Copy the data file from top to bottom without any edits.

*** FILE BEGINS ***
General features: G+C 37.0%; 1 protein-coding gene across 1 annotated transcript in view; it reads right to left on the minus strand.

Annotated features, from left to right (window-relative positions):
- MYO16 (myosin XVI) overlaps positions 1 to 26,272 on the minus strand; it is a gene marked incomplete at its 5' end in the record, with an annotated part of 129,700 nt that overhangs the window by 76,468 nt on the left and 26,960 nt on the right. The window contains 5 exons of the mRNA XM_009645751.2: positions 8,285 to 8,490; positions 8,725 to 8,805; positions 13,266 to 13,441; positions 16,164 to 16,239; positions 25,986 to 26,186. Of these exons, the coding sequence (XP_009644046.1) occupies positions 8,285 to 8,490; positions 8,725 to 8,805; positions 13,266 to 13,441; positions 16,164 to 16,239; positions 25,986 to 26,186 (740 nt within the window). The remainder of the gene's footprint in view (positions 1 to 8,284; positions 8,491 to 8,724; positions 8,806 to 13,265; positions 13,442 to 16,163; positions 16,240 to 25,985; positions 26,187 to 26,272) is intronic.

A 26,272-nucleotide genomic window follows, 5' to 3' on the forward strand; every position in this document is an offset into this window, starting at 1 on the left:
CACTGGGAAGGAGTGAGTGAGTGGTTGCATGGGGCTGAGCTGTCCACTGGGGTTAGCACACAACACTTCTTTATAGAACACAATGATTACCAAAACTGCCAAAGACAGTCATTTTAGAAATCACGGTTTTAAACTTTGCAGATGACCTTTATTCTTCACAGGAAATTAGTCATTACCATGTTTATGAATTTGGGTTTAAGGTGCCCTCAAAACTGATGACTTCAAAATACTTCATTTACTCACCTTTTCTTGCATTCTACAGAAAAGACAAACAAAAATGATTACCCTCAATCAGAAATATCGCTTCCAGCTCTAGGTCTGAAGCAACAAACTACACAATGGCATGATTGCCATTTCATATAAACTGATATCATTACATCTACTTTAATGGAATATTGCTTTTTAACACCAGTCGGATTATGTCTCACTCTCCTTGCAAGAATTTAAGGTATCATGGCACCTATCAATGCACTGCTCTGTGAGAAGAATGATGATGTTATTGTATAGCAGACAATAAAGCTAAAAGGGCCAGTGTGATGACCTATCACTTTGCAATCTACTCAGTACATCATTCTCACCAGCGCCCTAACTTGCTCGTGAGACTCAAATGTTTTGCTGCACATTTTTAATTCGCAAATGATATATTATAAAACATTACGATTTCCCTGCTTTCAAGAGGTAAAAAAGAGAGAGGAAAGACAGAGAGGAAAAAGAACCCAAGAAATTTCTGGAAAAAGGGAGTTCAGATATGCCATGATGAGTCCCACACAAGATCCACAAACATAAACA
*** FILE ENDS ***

General features: G+C 37.0%; 1 protein-coding gene across 1 annotated transcript in view; it reads right to left on the minus strand.

Annotated features, from left to right (window-relative positions):
- MYO16 (myosin XVI) overlaps positions 1 to 26,272 on the minus strand; it is a gene marked incomplete at its 5' end in the record, with an annotated part of 129,700 nt that overhangs the window by 76,468 nt on the left and 26,960 nt on the right. The window contains 5 exons of the mRNA XM_009645751.2: positions 8,285 to 8,490; positions 8,725 to 8,805; positions 13,266 to 13,441; positions 16,164 to 16,239; positions 25,986 to 26,186. Of these exons, the coding sequence (XP_009644046.1) occupies positions 8,285 to 8,490; positions 8,725 to 8,805; positions 13,266 to 13,441; positions 16,164 to 16,239; positions 25,986 to 26,186 (740 nt within the window). The remainder of the gene's footprint in view (positions 1 to 8,284; positions 8,491 to 8,724; positions 8,806 to 13,265; positions 13,442 to 16,163; positions 16,240 to 25,985; positions 26,187 to 26,272) is intronic.

A 26,272-nucleotide genomic window follows, 5' to 3' on the forward strand; every position in this document is an offset into this window, starting at 1 on the left:
CACTGGGAAGGAGTGAGTGAGTGGTTGCATGGGGCTGAGCTGTCCACTGGGGTTAGCACACAACACTTCTTTATAGAACACAATGATTACCAAAACTGCCAAAGACAGTCATTTTAGAAATCACGGTTTTAAACTTTGCAGATGACCTTTATTCTTCACAGGAAATTAGTCATTACCATGTTTATGAATTTGGGTTTAAGGTGCCCTCAAAACTGATGACTTCAAAATACTTCATTTACTCACCTTTTCTTGCATTCTACAGAAAAGACAAACAAAAATGATTACCCTCAATCAGAAATATCGCTTCCAGCTCTAGGTCTGAAGCAACAAACTACACAATGGCATGATTGCCATTTCATATAAACTGATATCATTACATCTACTTTAATGGAATATTGCTTTTTAACACCAGTCGGATTATGTCTCACTCTCCTTGCAAGAATTTAAGGTATCATGGCACCTATCAATGCACTGCTCTGTGAGAAGAATGATGATGTTATTGTATAGCAGACAATAAAGCTAAAAGGGCCAGTGTGATGACCTATCACTTTGCAATCTACTCAGTACATCATTCTCACCAGCGCCCTAACTTGCTCGTGAGACTCAAATGTTTTGCTGCACATTTTTAATTCGCAAATGATATATTATAAAACATTACGATTTCCCTGCTTTCAAGAGGTAAAAAAGAGAGAGGAAAGACAGAGAGGAAAAAGAACCCAAGAAATTTCTGGAAAAAGGGAGTTCAGATATGCCATGATGAGTCCCACACAAGATCCACAAACATAAACA